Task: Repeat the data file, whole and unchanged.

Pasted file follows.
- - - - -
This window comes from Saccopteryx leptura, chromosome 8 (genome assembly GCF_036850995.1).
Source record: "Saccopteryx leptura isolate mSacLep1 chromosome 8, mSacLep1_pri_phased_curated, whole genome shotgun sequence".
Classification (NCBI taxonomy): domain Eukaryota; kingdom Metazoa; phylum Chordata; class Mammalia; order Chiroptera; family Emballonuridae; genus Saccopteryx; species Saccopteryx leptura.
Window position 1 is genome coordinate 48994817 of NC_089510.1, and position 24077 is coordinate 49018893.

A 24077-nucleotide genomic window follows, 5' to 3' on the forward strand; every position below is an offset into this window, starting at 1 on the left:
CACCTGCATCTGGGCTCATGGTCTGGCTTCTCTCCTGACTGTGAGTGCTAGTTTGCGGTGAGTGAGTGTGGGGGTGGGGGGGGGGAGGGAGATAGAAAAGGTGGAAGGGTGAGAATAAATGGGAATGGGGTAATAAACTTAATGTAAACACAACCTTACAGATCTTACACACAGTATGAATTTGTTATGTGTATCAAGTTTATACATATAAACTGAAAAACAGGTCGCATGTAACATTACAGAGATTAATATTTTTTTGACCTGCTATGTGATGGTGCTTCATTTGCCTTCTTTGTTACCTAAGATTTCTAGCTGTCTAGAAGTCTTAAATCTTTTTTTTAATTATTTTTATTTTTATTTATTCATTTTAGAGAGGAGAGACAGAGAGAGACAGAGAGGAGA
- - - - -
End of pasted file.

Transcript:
This window comes from Saccopteryx leptura, chromosome 8 (genome assembly GCF_036850995.1).
Source record: "Saccopteryx leptura isolate mSacLep1 chromosome 8, mSacLep1_pri_phased_curated, whole genome shotgun sequence".
Classification (NCBI taxonomy): domain Eukaryota; kingdom Metazoa; phylum Chordata; class Mammalia; order Chiroptera; family Emballonuridae; genus Saccopteryx; species Saccopteryx leptura.
Window position 1 is genome coordinate 48994817 of NC_089510.1, and position 24077 is coordinate 49018893.

A 24077-nucleotide genomic window follows, 5' to 3' on the forward strand; every position below is an offset into this window, starting at 1 on the left:
CACCTGCATCTGGGCTCATGGTCTGGCTTCTCTCCTGACTGTGAGTGCTAGTTTGCGGTGAGTGAGTGTGGGGGTGGGGGGGGGGAGGGAGATAGAAAAGGTGGAAGGGTGAGAATAAATGGGAATGGGGTAATAAACTTAATGTAAACACAACCTTACAGATCTTACACACAGTATGAATTTGTTATGTGTATCAAGTTTATACATATAAACTGAAAAACAGGTCGCATGTAACATTACAGAGATTAATATTTTTTTGACCTGCTATGTGATGGTGCTTCATTTGCCTTCTTTGTTACCTAAGATTTCTAGCTGTCTAGAAGTCTTAAATCTTTTTTTTAATTATTTTTATTTTTATTTATTCATTTTAGAGAGGAGAGACAGAGAGAGACAGAGAGGAGA